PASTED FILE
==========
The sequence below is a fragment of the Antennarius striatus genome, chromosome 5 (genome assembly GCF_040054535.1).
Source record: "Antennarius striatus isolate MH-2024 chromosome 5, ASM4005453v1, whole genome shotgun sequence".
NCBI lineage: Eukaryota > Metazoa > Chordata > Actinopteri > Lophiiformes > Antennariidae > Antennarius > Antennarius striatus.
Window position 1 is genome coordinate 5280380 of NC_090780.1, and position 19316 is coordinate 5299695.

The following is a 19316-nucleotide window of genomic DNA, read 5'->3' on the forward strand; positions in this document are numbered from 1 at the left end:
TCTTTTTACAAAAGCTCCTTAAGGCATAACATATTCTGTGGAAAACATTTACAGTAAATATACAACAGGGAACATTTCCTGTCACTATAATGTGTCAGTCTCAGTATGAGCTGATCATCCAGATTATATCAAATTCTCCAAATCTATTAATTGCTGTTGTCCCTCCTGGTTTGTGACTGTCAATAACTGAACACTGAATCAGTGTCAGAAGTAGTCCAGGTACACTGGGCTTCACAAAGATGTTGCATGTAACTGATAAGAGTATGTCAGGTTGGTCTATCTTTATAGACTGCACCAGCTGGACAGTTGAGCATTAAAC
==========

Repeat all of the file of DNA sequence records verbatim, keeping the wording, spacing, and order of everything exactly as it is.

The sequence below is a fragment of the Antennarius striatus genome, chromosome 5 (genome assembly GCF_040054535.1).
Source record: "Antennarius striatus isolate MH-2024 chromosome 5, ASM4005453v1, whole genome shotgun sequence".
NCBI lineage: Eukaryota > Metazoa > Chordata > Actinopteri > Lophiiformes > Antennariidae > Antennarius > Antennarius striatus.
Window position 1 is genome coordinate 5280380 of NC_090780.1, and position 19316 is coordinate 5299695.

The following is a 19316-nucleotide window of genomic DNA, read 5'->3' on the forward strand; positions in this document are numbered from 1 at the left end:
TCTTTTTACAAAAGCTCCTTAAGGCATAACATATTCTGTGGAAAACATTTACAGTAAATATACAACAGGGAACATTTCCTGTCACTATAATGTGTCAGTCTCAGTATGAGCTGATCATCCAGATTATATCAAATTCTCCAAATCTATTAATTGCTGTTGTCCCTCCTGGTTTGTGACTGTCAATAACTGAACACTGAATCAGTGTCAGAAGTAGTCCAGGTACACTGGGCTTCACAAAGATGTTGCATGTAACTGATAAGAGTATGTCAGGTTGGTCTATCTTTATAGACTGCACCAGCTGGACAGTTGAGCATTAAAC